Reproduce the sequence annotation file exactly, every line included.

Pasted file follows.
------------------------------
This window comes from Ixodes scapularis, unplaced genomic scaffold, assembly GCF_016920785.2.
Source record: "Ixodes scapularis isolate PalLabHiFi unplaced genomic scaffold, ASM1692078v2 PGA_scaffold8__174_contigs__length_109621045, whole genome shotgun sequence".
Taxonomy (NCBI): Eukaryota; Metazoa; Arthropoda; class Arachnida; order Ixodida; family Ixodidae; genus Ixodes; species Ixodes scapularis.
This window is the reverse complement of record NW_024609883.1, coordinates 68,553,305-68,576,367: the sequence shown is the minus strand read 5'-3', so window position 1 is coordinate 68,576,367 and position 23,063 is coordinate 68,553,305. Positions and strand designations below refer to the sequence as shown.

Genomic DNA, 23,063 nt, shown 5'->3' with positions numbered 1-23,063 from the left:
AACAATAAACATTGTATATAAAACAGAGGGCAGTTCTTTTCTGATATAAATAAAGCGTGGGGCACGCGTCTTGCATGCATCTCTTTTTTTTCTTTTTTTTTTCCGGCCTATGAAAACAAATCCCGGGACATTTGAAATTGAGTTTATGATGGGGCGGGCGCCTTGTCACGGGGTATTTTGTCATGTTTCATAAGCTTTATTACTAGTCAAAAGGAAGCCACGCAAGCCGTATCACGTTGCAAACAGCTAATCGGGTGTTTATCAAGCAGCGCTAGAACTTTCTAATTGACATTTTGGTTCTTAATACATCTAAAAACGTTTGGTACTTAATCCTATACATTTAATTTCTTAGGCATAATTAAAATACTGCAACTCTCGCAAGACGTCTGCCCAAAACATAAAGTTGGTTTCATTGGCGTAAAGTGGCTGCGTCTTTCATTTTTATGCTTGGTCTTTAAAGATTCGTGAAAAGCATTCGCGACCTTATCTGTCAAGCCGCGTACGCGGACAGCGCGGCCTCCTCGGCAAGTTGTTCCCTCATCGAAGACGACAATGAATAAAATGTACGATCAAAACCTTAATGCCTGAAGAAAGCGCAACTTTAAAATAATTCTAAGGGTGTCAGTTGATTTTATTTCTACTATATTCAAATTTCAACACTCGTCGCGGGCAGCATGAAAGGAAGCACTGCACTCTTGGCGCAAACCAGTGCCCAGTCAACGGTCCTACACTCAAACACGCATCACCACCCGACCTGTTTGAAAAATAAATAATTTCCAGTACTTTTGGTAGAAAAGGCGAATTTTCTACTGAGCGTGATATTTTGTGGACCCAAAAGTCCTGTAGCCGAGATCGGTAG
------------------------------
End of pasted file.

This window comes from Ixodes scapularis, unplaced genomic scaffold, assembly GCF_016920785.2.
Source record: "Ixodes scapularis isolate PalLabHiFi unplaced genomic scaffold, ASM1692078v2 PGA_scaffold8__174_contigs__length_109621045, whole genome shotgun sequence".
Taxonomy (NCBI): Eukaryota; Metazoa; Arthropoda; class Arachnida; order Ixodida; family Ixodidae; genus Ixodes; species Ixodes scapularis.
This window is the reverse complement of record NW_024609883.1, coordinates 68,553,305-68,576,367: the sequence shown is the minus strand read 5'-3', so window position 1 is coordinate 68,576,367 and position 23,063 is coordinate 68,553,305. Positions and strand designations below refer to the sequence as shown.

Genomic DNA, 23,063 nt, shown 5'->3' with positions numbered 1-23,063 from the left:
AACAATAAACATTGTATATAAAACAGAGGGCAGTTCTTTTCTGATATAAATAAAGCGTGGGGCACGCGTCTTGCATGCATCTCTTTTTTTTCTTTTTTTTTTCCGGCCTATGAAAACAAATCCCGGGACATTTGAAATTGAGTTTATGATGGGGCGGGCGCCTTGTCACGGGGTATTTTGTCATGTTTCATAAGCTTTATTACTAGTCAAAAGGAAGCCACGCAAGCCGTATCACGTTGCAAACAGCTAATCGGGTGTTTATCAAGCAGCGCTAGAACTTTCTAATTGACATTTTGGTTCTTAATACATCTAAAAACGTTTGGTACTTAATCCTATACATTTAATTTCTTAGGCATAATTAAAATACTGCAACTCTCGCAAGACGTCTGCCCAAAACATAAAGTTGGTTTCATTGGCGTAAAGTGGCTGCGTCTTTCATTTTTATGCTTGGTCTTTAAAGATTCGTGAAAAGCATTCGCGACCTTATCTGTCAAGCCGCGTACGCGGACAGCGCGGCCTCCTCGGCAAGTTGTTCCCTCATCGAAGACGACAATGAATAAAATGTACGATCAAAACCTTAATGCCTGAAGAAAGCGCAACTTTAAAATAATTCTAAGGGTGTCAGTTGATTTTATTTCTACTATATTCAAATTTCAACACTCGTCGCGGGCAGCATGAAAGGAAGCACTGCACTCTTGGCGCAAACCAGTGCCCAGTCAACGGTCCTACACTCAAACACGCATCACCACCCGACCTGTTTGAAAAATAAATAATTTCCAGTACTTTTGGTAGAAAAGGCGAATTTTCTACTGAGCGTGATATTTTGTGGACCCAAAAGTCCTGTAGCCGAGATCGGTAG